The Neruda Pilgrimmage – Chile

You’d think after almost being robbed that that would taint my view of Chile. Unfortunately no, I enjoyed my time in Pablo Neruda’s country and visited each one of his homes while I was there: La Chascona in Santiago, La Sebastiana in Valparaiso and Isla Negra (his most beautiful home and burial place along the sea). My Chilean adventure started when catching the bus from Mendoza, Argentina into the picturesque Andes mountain range. Although I got on the wrong bus and didn’t find out until the driver asked to see my ticket at a rest stop in the middle of the Andes. I had obviously made the error, but I wasn’t about to let him leave me in the middle of nowhere, so I stuck it out and ended up being dropped off at the Chilean border where my intended bus was waiting to clear customs. Close call.

Once in Santiago, Chile I quickly noticed the smog and terrible air quality I’d been warned about. But I was so caught up in the celebrations for the  ‘Day of Culture’ when all Chileans get in line to visit La Moneda, Chile’s extravagant presidential palace. I waited about three hours to see the site of the September 1973 coup against the world’s first democractically-elected Marxist, Salvador Allende. It was perpetrated by the now infamous dictator Augusto Pinochet, one of history’s worst tyrants. While inside La Moneda I came face-to-face with Chile’s current President Sebastian Piñera. What irony!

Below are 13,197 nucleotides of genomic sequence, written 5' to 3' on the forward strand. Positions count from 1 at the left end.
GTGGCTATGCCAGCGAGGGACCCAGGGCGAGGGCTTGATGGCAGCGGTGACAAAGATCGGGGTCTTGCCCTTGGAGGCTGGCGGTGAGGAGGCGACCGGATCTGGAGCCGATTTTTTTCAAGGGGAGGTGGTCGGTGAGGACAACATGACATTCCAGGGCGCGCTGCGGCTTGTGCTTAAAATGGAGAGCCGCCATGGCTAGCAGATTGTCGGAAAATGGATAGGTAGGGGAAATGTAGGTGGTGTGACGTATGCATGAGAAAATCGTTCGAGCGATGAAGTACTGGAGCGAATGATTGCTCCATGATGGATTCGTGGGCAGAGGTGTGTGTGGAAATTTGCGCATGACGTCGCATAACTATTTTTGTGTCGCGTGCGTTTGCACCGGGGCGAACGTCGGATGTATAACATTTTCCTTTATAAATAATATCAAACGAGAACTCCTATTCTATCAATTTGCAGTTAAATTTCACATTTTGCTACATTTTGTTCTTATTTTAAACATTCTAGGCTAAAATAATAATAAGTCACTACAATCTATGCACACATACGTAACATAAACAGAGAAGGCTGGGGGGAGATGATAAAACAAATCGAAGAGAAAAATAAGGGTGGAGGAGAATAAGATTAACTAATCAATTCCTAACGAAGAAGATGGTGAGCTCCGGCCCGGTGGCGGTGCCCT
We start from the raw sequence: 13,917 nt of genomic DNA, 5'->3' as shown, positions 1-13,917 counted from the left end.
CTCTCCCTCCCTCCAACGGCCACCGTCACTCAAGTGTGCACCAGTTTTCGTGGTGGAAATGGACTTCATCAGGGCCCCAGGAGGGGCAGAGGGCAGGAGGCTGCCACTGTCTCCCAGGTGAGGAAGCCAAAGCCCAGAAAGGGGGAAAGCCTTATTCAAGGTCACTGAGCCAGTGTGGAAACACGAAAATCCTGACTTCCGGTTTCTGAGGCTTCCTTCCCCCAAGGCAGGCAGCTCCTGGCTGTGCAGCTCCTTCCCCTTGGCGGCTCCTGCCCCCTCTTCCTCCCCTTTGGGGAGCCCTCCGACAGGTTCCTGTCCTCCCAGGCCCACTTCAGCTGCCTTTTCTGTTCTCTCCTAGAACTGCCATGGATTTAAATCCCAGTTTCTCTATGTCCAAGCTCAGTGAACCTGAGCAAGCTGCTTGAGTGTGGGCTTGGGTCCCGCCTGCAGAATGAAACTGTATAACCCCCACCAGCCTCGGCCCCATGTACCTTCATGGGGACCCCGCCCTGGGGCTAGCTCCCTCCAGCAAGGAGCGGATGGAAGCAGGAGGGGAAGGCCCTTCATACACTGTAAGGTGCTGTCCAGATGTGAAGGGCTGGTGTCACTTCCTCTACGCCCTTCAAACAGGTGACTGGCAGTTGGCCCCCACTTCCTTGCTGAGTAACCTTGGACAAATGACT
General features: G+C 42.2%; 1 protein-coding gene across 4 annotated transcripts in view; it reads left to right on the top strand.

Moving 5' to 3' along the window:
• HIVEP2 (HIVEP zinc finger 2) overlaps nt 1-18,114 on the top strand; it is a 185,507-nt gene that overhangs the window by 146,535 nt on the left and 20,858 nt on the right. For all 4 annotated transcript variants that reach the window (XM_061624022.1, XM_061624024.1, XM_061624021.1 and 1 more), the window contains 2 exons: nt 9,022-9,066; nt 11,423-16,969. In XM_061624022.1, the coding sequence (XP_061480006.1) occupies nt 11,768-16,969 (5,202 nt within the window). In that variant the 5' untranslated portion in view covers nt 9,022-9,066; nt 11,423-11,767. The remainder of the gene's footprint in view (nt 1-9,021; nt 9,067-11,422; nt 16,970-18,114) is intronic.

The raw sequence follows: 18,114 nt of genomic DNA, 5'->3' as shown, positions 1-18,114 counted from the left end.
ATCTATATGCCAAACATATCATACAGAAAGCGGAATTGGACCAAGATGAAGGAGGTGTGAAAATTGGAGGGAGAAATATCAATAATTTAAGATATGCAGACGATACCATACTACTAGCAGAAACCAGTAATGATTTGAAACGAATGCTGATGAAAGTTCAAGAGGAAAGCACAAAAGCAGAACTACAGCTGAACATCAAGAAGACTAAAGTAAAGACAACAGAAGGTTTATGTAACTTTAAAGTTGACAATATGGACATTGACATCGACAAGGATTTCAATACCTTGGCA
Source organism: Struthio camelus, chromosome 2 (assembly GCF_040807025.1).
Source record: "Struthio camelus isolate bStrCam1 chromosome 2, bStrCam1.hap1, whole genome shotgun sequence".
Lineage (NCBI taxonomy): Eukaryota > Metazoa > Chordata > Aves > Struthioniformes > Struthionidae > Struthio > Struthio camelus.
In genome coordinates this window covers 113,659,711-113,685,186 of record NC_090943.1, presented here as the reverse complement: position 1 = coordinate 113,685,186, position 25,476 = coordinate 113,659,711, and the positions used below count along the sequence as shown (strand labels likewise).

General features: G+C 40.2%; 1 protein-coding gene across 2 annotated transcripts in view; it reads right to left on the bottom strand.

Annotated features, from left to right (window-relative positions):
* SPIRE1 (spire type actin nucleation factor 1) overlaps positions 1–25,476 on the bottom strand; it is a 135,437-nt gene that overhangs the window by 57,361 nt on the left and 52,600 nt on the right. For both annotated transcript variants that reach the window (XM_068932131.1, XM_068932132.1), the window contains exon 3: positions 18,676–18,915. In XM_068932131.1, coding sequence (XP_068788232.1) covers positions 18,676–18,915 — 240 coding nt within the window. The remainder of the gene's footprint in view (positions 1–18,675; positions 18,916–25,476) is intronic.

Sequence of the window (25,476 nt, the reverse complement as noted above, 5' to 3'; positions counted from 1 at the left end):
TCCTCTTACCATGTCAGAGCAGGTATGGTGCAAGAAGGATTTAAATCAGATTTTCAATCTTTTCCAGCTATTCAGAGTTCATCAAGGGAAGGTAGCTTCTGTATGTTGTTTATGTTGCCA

In Valparaiso, I enjoyed the culture even more as I walked around town eyeing one of South America’s most wonderful cities. Chileans call it the cultural capital of the country and I quickly found out why. I fell in love with this city and it’s charm. As I waked down Calle Ferrari from La Sebastiana to Bellavista, I read the poetry written on the walls and visited Museo Cielo Abierto (Open Sky Museum), where art murals came out into the street and blended into this vibrant cityscape.

Then as I made my way along the coast of Chile, my first stop was Calama, where three thieves tried to rob me of my belongings. But since I started traveling, I’ve learned to stay on my toes, even if fatigue has set in from a long bus ride (24 hour-long to be exact). I quickly thwarted their attempts when my adrenaline kicked in and they fled the scene. In San Pedro de Atacama, I saw the psychedelic landscape that everyone raves about in the middle of the Chilean desert. What a trip, literally.

And over the last few days I’ve been traveling slowly, acclimatizing myself to the altitude and I’m now in La Paz, Bolivia (3,660 metres above sea level). Time to start the second leg of my journey. ¡Hasta la victoria siempre!

Adam Bemma is a journalist, humanitarian, and media consultant based in Chiang Mai, Thailand.

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